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Tip Lewis and His Lamp

CHAPTER XXIII.

"A word fitly spoken is like apples of gold in pictures of silver."

Behold Tip, now in Albany, far away from home and friends, from every one that he had ever seen before, save Mr. Howard Minturn, young Howard's uncle. But he had been there some time, and was growing into a settled-at-home feeling. It had been a wonderful change to him. Mr. Minturn did not board his clerks; but for some reason, best known to himself, he had taken Tip home with him. For a few days the boy felt as though the roses on the carpets were made of glass, and would smash if he stepped on them. But he was getting used to it all; he could sit squarely on his chair at the table instead of on the edge, spread his napkin over his lap as the others did, and eat his pie with a silver fork under the light of the sparkling gas.

"Mother," said little Alice Minturn, "why does father have Edward board here, and sit at the table with us?"

"Because, Alice, your father wants to help him in every way; your uncle Minturn thinks he is an unusually good, smart boy."

"I think so too," said Alice, and was satisfied.

And Tip Lewis was Tip no longer; no one knew him by that name; every one there said "Edward," save the store clerks, and they called him "Ed."

He had a queer feeling sometimes that he was somebody else, and that Tip Lewis, whom he used to know so well, would be very much astonished if he could see him now.

He went into Sabbath school, and became a member of Mr. Minturn's Bible class; but teachers were scarce, and before he had been there three weeks Mr. Minturn sent him to take charge of a class of very little boys, who called him "Mr. Lewis," and made him feel strange and tall. He began to realize that he was almost sixteen years old, and growing very fast.

He was leading a very busy life now-a-days; at work all day, in and for the store, and in the evening doing all he could with his books. Those books and his love for them were a great safeguard to him, kept him away from many a temptation to go astray; and yet it was hard work to accomplish much in the little time he had, and with no helper. Sometimes he sighed wearily, and felt as though the road was full of stones.

"I pity you, old fellow," one of the younger clerks said to him one evening, as they were leaving the store.

"I don't know for what," was the good-natured answer.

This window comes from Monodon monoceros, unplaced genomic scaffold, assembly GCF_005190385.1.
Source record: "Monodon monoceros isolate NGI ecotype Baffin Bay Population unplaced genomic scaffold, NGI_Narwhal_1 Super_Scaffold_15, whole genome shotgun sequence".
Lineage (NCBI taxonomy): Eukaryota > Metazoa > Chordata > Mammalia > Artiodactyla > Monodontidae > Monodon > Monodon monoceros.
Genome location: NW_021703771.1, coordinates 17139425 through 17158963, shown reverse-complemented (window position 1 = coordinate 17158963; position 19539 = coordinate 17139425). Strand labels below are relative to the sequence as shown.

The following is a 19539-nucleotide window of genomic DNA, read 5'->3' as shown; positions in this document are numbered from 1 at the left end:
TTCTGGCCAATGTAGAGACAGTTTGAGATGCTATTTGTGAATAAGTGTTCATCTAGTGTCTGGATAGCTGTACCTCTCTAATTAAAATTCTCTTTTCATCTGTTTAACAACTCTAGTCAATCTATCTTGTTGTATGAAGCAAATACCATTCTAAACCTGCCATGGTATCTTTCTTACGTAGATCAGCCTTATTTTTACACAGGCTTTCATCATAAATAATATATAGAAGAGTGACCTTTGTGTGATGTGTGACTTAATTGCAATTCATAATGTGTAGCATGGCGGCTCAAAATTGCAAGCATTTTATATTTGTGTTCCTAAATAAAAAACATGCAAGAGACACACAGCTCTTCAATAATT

"Why, Mr. Minturn's pink of a perfect and wonderful and altogether amazing son Ray has just got home from the University; saw him pass the store not an hour ago, leaning back in the carriage like a prince."

"What's he?" asked Edward.

"He's a prig; that's what he is."

"What's a prig?"

"Ho! you're a greeney, if you don't know what a prig is. Wait till he snubs you and lords it over you awhile; then I guess you'll know. He'll have a good chance, seeing you're right there at the house all the while. I wouldn't be in your shoes for a penny."

Spite of its making him a great greeney, Edward did not know what a prig was; but, judging from his companion's tone, he decided that it must be something very disagreeable. He went home feeling cross and uncomfortable, wishing that Ray were anybody in the world rather than Mr. Minturn's son, or anywhere else rather than at home. He was beginning to have such a nice time there; they were all so kind to him, and really seemed to like him. It was too bad to have it all spoiled.

"I know what kind of a fellow he is," he muttered to himself; "he's like that Mr. Symonds who comes to the store twice a week or so after kid gloves, and acts as if he thought he was a great deal too good to ask me a decent question. My! I wish he was in Texas."

The dining-room was a blaze of light when he peeped in, soon after the family were gathered waiting for Mr. Minturn. The newcomer sat on the sofa, one arm a-round little Alice, and the other resting gently on his mother's lap. Edward guessed, by his mother's face, that she did not wish he was in Texas. Mr. Minturn came in presently, and Edward stole into the room just behind him; but Alice called him eagerly: